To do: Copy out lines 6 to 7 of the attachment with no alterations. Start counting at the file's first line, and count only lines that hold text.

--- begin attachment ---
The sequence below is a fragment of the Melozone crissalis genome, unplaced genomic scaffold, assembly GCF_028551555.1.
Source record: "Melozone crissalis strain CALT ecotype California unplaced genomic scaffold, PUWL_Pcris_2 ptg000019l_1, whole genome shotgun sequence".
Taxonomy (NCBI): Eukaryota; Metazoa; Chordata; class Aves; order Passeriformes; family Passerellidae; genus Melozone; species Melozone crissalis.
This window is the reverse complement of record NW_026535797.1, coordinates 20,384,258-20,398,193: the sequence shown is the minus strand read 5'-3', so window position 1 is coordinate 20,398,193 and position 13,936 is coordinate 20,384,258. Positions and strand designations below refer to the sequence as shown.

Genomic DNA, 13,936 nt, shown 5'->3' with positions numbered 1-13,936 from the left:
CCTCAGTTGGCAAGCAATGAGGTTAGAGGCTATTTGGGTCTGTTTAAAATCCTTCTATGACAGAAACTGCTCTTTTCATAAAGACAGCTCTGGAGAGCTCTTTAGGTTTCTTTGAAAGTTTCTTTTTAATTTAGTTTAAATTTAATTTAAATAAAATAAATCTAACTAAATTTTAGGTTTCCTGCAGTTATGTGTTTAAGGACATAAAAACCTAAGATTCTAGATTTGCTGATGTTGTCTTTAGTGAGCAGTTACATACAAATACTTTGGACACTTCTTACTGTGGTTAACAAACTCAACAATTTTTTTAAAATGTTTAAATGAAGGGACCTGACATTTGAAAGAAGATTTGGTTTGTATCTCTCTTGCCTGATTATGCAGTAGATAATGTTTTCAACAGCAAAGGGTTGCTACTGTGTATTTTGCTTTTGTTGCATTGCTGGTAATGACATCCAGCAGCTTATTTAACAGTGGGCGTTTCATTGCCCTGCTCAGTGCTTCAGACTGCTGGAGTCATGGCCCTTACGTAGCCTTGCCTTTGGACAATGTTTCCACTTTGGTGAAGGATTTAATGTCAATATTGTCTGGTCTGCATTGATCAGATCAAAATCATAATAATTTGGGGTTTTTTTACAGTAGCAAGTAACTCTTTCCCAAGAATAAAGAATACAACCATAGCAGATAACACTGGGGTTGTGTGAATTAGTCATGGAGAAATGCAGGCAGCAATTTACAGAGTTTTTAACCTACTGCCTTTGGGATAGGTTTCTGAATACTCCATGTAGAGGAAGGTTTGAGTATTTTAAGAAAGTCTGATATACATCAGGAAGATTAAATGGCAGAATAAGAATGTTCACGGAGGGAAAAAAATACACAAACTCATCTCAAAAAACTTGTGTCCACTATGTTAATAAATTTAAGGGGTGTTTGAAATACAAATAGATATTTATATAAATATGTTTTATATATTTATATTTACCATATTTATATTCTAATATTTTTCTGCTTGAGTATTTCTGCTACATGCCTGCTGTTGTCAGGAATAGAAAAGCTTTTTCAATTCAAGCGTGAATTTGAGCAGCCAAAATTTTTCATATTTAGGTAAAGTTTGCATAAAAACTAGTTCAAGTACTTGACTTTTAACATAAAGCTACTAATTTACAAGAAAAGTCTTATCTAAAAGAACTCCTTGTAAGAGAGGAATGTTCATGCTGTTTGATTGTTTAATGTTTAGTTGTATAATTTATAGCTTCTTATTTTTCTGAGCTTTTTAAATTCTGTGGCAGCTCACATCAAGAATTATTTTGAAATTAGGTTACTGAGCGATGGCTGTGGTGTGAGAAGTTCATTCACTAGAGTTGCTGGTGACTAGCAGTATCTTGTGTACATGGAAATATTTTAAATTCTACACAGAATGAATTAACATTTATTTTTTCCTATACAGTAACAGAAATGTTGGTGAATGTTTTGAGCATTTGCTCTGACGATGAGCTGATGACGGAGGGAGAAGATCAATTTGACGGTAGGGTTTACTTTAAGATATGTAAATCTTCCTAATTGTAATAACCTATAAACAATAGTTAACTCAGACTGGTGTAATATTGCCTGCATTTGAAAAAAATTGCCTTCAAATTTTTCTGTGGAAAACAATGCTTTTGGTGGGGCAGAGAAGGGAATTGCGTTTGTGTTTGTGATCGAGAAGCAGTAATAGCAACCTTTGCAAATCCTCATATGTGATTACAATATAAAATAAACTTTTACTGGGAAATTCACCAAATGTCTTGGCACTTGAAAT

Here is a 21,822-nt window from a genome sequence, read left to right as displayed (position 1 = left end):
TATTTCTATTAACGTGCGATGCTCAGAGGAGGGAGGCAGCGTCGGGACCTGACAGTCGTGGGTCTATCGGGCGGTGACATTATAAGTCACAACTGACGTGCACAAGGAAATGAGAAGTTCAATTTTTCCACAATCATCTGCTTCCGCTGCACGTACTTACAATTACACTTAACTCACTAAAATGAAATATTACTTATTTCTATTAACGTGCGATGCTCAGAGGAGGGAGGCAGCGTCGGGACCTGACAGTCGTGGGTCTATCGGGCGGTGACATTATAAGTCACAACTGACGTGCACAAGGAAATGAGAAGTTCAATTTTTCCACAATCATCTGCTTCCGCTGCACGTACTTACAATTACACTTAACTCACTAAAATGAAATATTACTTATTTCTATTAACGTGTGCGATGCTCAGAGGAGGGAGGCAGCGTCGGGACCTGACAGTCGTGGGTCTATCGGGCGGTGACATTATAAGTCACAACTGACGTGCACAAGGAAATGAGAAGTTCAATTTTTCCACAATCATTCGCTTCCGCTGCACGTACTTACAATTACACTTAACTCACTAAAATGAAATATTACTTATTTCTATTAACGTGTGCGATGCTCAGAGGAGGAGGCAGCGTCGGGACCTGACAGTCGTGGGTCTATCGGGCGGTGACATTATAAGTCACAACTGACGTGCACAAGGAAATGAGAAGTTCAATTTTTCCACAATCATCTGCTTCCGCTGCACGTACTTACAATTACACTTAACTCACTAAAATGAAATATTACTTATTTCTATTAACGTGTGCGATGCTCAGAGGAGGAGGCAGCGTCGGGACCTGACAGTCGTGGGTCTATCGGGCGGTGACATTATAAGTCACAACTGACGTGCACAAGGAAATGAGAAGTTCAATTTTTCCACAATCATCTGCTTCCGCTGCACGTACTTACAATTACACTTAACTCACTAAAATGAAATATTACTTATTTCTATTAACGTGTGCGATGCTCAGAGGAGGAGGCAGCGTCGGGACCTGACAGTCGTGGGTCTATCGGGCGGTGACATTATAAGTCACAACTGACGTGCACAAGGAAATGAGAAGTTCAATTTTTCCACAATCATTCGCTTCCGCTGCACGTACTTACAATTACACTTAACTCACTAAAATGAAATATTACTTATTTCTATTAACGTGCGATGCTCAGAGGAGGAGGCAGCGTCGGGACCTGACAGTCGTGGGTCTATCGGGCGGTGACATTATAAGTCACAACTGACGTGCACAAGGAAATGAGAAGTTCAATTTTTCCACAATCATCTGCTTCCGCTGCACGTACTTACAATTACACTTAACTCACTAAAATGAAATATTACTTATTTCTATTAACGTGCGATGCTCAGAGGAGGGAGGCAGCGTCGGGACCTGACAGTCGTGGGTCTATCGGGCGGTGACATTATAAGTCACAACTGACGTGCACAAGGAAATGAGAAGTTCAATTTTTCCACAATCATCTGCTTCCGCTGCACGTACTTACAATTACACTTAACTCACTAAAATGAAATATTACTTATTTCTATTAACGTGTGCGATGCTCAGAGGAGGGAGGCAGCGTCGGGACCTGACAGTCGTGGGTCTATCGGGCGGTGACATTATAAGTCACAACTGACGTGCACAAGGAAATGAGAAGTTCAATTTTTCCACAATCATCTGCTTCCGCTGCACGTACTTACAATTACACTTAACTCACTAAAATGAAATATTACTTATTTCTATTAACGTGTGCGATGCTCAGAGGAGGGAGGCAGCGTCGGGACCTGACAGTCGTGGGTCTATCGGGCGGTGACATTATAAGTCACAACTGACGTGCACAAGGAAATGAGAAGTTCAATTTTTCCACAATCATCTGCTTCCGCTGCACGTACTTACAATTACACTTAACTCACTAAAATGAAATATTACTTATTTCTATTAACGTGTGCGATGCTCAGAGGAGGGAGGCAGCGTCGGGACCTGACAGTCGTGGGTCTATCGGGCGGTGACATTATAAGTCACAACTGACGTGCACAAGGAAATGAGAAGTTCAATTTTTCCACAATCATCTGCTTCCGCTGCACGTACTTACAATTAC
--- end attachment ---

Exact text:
CCTCAGTTGGCAAGCAATGAGGTTAGAGGCTATTTGGGTCTGTTTAAAATCCTTCTATGACAGAAACTGCTCTTTTCATAAAGACAGCTCTGGAGAGCTCTTTAGGTTTCTTTGAAAGTTTCTTTTTAATTTAGTTTAAATTTAATTTAAATAAAATAAATCTAACTAAATTTTAGGTTTCCTGCAGTTATGTGTTTAAGGACATAAAAACCTAAGATTCTAGATTTGCTGATGTTGTCTTTAGTGAGCAGTTACATACAAATACTTTGGACACTTCTTACTGTGGTTAACAAACTCAACAATTTTTTTAAAATGTTTAAATGAAGGGACCTGACATTTGAAAGAAGATTTGGTTTGTATCTCTCTTGCCTGATTATGCAGTAGATAATGTTTTCAACAGCAAAGGGTTGCTACTGTGTATTTTGCTTTTGTTGCATTGCTGGTAATGACATCCAGCAGCTTATTTAACAGTGGGCGTTTCATTGCCCTGCTCAGTGCTTCAGACTGCTGGAGTCATGGCCCTTACGTAGCCTTGCCTTTGGACAATGTTTCCACTTTGGTGAAGGATTTAATGTCAATATTGTCTGGTCTGCATTGATCAGATCAAAATCATAATAATTTGGGGTTTTTTTACAGTAGCAAGTAACTCTTTCCCAAGAATAAAGAATACAACCATAGCAGATAACACTGGGGTTGTGTGAATTAGTCATGGAGAAATGCAGGCAGCAATTTACAGAGTTTTTAACCTACTGCCTTTGGGATAGGTTTCTGAATACTCCATGTAGAGGAAGGTTTGAGTATTTTAAGAAAGTCTGATATACATCAGGAAGATTAAATGGCAGAATAAGAATGTTCACGGAGGGAAAAAAATACACAAACTCATCTCAAAAAACTTGTGTCCACTATGTTAATAAATTTAAGGGGTGTTTGAAATACAAATAGATATTTATATAAATATGTTTTATATATTTATATTTACCATATTTATATTCTAATATTTTTCTGCTTGAGTATTTCTGCTACATGCCTGCTGTTGTCAGGAATAGAAAAGCTTTTTCAATTCAAGCGTGAATTTGAGCAGCCAAAATTTTTCATATTTAGGTAAAGTTTGCATAAAAACTAGTTCAAGTACTTGACTTTTAACATAAAGCTACTAATTTACAAGAAAAGTCTTATCTAAAAGAACTCCTTGTAAGAGAGGAATGTTCATGCTGTTTGATTGTTTAATGTTTAGTTGTATAATTTATAGCTTCTTATTTTTCTGAGCTTTTTAAATTCTGTGGCAGCTCACATCAAGAATTATTTTGAAATTAGGTTACTGAGCGATGGCTGTGGTGTGAGAAGTTCATTCACTAGAGTTGCTGGTGACTAGCAGTATCTTGTGTACATGGAAATATTTTAAATTCTACACAGAATGAATTAACATTTATTTTTTCCTATACAGTAACAGAAATGTTGGTGAATGTTTTGAGCATTTGCTCTGACGATGAGCTGATGACGGAGGGAGAAGATCAATTTGACGGTAGGGTTTACTTTAAGATATGTAAATCTTCCTAATTGTAATAACCTATAAACAATAGTTAACTCAGACTGGTGTAATATTGCCTGCATTTGAAAAAAATTGCCTTCAAATTTTTCTGTGGAAAACAATGCTTTTGGTGGGGCAGAGAAGGGAATTGCGTTTGTGTTTGTGATCGAGAAGCAGTAATAGCAACCTTTGCAAATCCTCATATGTGATTACAATATAAAATAAACTTTTACTGGGAAATTCACCAAATGTCTTGGCACTTGAAAT

Here is a 21,822-nt window from a genome sequence, read left to right as displayed (position 1 = left end):